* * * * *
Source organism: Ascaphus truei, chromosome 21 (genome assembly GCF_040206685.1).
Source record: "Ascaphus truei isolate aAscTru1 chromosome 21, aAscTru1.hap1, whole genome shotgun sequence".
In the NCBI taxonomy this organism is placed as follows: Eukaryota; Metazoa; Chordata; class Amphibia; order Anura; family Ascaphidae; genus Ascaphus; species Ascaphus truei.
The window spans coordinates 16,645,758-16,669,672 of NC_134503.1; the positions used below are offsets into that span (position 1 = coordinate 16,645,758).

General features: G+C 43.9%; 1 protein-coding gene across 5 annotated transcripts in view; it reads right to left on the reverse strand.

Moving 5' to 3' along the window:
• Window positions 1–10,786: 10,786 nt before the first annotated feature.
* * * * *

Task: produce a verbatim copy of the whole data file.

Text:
Source organism: Ascaphus truei, chromosome 21 (genome assembly GCF_040206685.1).
Source record: "Ascaphus truei isolate aAscTru1 chromosome 21, aAscTru1.hap1, whole genome shotgun sequence".
In the NCBI taxonomy this organism is placed as follows: Eukaryota; Metazoa; Chordata; class Amphibia; order Anura; family Ascaphidae; genus Ascaphus; species Ascaphus truei.
The window spans coordinates 16,645,758-16,669,672 of NC_134503.1; the positions used below are offsets into that span (position 1 = coordinate 16,645,758).

General features: G+C 43.9%; 1 protein-coding gene across 5 annotated transcripts in view; it reads right to left on the reverse strand.

Moving 5' to 3' along the window:
• Window positions 1–10,786: 10,786 nt before the first annotated feature.